Archive for Mainframe Marketing

ABENDing Mainframe Myths

Photo of 1960s mainframe and staff

“Yep. Next year’s model comes in almost half the space as this one.”

Great article debunks mainframe myths

So I’m standing up and cheering over Gabe Goldberg’s terrific article over at Destination Z entitled “The Truth Will Set You Free: Injecting some accuracy about mainframes out there”.  Everybody needs to read this — especially all the past and future detractors of our beloved Big Iron.

Getting goofy information or being a victim of FUD (aka Fear Uncertainty and Doubt) about mainframes is a common occurrence.  Hearing nonsense in sales pitches is to be expected — nobody should really expect a vendor to entirely overcome its conflict of interest when handing out IT or systems advice.

But far beyond that, for a lot of reasons, the overall profile of mainframes in IT are kind of low, and understanding of their role is limited.  They’re not front and center in the IT discussion — and with distance has always come distortion.  As Gabe puts it:

“The oldest—astonishingly long-lived—myths claim “the mainframe is dead/dying/doomed.” It’s tempting to answer this by pointing to Stewart Alsop’s 1991 assertion that the last mainframe would be uninstalled within five years, which led to his eating his words. And noting that while other technologies have come and gone, the mainframe simply improves. Since Alsop’s bad bet, we’ve seen more than a few major processor and OS generations, and we’re coming up on the 50th birthday of what’s still a compatible computing architecture.”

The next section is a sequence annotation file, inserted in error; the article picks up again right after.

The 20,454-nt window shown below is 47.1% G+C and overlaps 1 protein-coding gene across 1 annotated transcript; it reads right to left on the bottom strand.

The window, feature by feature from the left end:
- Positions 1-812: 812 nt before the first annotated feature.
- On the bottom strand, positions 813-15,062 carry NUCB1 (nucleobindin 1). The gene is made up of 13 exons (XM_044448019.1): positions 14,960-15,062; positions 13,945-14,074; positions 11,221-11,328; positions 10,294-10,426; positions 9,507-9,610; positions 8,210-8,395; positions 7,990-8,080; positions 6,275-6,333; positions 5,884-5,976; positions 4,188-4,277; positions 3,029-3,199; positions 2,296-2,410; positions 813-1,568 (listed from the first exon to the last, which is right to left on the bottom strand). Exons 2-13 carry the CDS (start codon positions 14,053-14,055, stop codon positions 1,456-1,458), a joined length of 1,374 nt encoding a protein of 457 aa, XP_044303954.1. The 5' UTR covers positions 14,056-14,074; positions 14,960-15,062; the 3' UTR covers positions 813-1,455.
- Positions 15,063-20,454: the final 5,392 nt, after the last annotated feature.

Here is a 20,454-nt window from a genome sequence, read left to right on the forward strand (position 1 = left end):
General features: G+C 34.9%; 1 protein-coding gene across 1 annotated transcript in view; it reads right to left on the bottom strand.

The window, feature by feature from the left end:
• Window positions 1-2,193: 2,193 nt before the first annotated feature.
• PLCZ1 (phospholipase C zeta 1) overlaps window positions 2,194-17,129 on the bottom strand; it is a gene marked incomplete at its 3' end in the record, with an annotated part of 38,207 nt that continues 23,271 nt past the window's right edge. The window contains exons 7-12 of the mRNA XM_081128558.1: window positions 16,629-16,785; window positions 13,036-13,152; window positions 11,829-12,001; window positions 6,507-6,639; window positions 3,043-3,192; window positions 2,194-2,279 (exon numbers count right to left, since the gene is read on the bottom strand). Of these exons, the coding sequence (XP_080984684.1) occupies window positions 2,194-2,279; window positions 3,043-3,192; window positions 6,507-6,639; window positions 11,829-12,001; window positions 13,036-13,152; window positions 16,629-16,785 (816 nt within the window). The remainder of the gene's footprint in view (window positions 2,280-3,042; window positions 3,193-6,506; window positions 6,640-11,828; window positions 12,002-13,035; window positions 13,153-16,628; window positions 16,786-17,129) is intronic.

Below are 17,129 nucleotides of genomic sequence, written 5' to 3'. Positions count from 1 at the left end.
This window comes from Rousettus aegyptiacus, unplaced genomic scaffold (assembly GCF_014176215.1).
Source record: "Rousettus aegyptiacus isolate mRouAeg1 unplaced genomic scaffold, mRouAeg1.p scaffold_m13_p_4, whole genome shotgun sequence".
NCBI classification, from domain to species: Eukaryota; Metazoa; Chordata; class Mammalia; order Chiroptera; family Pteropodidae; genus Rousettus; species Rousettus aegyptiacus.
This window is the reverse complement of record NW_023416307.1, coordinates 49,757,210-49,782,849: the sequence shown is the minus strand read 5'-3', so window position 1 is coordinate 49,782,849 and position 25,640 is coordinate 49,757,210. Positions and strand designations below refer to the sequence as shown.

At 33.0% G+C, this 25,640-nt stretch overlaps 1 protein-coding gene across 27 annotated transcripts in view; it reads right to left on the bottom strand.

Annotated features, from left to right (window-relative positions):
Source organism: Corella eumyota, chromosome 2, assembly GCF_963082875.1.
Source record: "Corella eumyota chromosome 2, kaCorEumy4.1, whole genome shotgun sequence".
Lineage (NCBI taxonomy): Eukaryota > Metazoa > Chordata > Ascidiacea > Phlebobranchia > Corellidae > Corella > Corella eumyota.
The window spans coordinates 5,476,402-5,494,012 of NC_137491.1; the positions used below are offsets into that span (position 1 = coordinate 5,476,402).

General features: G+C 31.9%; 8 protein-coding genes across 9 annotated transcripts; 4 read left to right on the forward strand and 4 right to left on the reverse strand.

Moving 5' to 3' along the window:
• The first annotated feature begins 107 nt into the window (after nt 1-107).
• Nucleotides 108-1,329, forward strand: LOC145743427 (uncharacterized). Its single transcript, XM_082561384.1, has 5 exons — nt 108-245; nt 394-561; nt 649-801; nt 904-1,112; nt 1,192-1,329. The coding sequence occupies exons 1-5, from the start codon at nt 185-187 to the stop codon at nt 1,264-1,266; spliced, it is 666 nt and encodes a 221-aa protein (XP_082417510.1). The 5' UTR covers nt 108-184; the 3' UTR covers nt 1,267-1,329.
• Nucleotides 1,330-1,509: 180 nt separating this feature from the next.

He goes on to demolish two dozen or so of the most persistent myths about mainframes.

Seriously, go read this.  It’s great.

Ars Technica: How Mad Men sold computers in the 1960s and 1970s

DEC EAI 640 Ad Image from 1967

The DEC EAI 640: FORTRAN in the sunshine

Over at Ars Technica there’s a timely reflection on the marketing history of mainframes between the Kennedy and Carter administrations.  There’s quite a bit of fun learning about how the classic business marketing techniques of the era worked. The industry produced lots of print ads with art direction portraying a future where data entry clerks lounged and let the hardware do all the work.  Sometimes even outside, such as in the above photo  – presumably because stacks of punch-cards were somehow impervious to 1960s wind and weather?

For the full experience of the DEC EAI640 marketing, take a peek at a PDF of the full EAI640 brochure.

Most of the images in the Ars piece come from the truly awesome Computer History Museum of Mountain View, CA, the one place in Silicon Valley where the technologies and problem-solving of yesteryear aren’t forgotten by reflex.